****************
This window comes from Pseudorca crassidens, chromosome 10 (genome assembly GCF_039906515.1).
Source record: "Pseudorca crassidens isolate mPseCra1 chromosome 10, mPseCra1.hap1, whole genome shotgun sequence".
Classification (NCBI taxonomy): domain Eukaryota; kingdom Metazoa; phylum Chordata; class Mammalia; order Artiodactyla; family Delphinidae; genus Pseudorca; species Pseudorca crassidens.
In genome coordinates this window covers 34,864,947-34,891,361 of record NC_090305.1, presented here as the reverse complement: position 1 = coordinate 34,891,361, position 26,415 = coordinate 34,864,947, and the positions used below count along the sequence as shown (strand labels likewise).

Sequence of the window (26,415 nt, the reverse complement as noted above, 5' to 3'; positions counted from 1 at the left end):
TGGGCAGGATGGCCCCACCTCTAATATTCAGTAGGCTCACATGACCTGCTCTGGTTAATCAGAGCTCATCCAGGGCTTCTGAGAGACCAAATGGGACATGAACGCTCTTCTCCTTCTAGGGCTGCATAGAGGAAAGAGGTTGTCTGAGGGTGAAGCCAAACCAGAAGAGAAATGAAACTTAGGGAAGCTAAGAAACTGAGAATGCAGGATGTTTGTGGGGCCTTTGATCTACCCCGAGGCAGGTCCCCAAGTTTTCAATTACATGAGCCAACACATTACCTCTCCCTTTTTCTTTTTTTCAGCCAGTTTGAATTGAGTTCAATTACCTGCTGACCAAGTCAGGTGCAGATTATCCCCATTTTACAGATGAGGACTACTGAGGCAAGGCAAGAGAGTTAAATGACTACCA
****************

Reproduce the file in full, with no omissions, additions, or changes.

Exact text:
This window comes from Pseudorca crassidens, chromosome 10 (genome assembly GCF_039906515.1).
Source record: "Pseudorca crassidens isolate mPseCra1 chromosome 10, mPseCra1.hap1, whole genome shotgun sequence".
Classification (NCBI taxonomy): domain Eukaryota; kingdom Metazoa; phylum Chordata; class Mammalia; order Artiodactyla; family Delphinidae; genus Pseudorca; species Pseudorca crassidens.
In genome coordinates this window covers 34,864,947-34,891,361 of record NC_090305.1, presented here as the reverse complement: position 1 = coordinate 34,891,361, position 26,415 = coordinate 34,864,947, and the positions used below count along the sequence as shown (strand labels likewise).

Sequence of the window (26,415 nt, the reverse complement as noted above, 5' to 3'; positions counted from 1 at the left end):
TGGGCAGGATGGCCCCACCTCTAATATTCAGTAGGCTCACATGACCTGCTCTGGTTAATCAGAGCTCATCCAGGGCTTCTGAGAGACCAAATGGGACATGAACGCTCTTCTCCTTCTAGGGCTGCATAGAGGAAAGAGGTTGTCTGAGGGTGAAGCCAAACCAGAAGAGAAATGAAACTTAGGGAAGCTAAGAAACTGAGAATGCAGGATGTTTGTGGGGCCTTTGATCTACCCCGAGGCAGGTCCCCAAGTTTTCAATTACATGAGCCAACACATTACCTCTCCCTTTTTCTTTTTTTCAGCCAGTTTGAATTGAGTTCAATTACCTGCTGACCAAGTCAGGTGCAGATTATCCCCATTTTACAGATGAGGACTACTGAGGCAAGGCAAGAGAGTTAAATGACTACCA